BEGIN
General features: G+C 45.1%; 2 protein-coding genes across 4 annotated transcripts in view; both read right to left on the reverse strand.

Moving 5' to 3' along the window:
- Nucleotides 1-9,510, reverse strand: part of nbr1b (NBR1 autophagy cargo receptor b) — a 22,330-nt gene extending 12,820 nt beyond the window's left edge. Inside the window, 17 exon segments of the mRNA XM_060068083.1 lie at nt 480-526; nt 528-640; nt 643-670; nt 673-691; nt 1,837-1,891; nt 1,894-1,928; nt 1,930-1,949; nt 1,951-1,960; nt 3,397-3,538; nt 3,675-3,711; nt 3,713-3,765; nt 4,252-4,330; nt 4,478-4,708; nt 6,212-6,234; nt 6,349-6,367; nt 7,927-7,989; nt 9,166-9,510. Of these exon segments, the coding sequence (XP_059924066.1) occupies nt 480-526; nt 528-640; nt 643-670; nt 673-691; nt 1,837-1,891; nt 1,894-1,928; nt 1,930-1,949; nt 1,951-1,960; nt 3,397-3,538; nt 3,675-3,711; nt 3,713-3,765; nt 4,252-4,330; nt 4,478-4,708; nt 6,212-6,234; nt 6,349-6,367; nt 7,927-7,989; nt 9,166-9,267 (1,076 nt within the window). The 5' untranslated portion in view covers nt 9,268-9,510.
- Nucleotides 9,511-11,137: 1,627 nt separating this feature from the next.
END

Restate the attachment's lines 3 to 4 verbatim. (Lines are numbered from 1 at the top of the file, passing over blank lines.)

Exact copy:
- Nucleotides 1-9,510, reverse strand: part of nbr1b (NBR1 autophagy cargo receptor b) — a 22,330-nt gene extending 12,820 nt beyond the window's left edge. Inside the window, 17 exon segments of the mRNA XM_060068083.1 lie at nt 480-526; nt 528-640; nt 643-670; nt 673-691; nt 1,837-1,891; nt 1,894-1,928; nt 1,930-1,949; nt 1,951-1,960; nt 3,397-3,538; nt 3,675-3,711; nt 3,713-3,765; nt 4,252-4,330; nt 4,478-4,708; nt 6,212-6,234; nt 6,349-6,367; nt 7,927-7,989; nt 9,166-9,510. Of these exon segments, the coding sequence (XP_059924066.1) occupies nt 480-526; nt 528-640; nt 643-670; nt 673-691; nt 1,837-1,891; nt 1,894-1,928; nt 1,930-1,949; nt 1,951-1,960; nt 3,397-3,538; nt 3,675-3,711; nt 3,713-3,765; nt 4,252-4,330; nt 4,478-4,708; nt 6,212-6,234; nt 6,349-6,367; nt 7,927-7,989; nt 9,166-9,267 (1,076 nt within the window). The 5' untranslated portion in view covers nt 9,268-9,510.
- Nucleotides 9,511-11,137: 1,627 nt separating this feature from the next.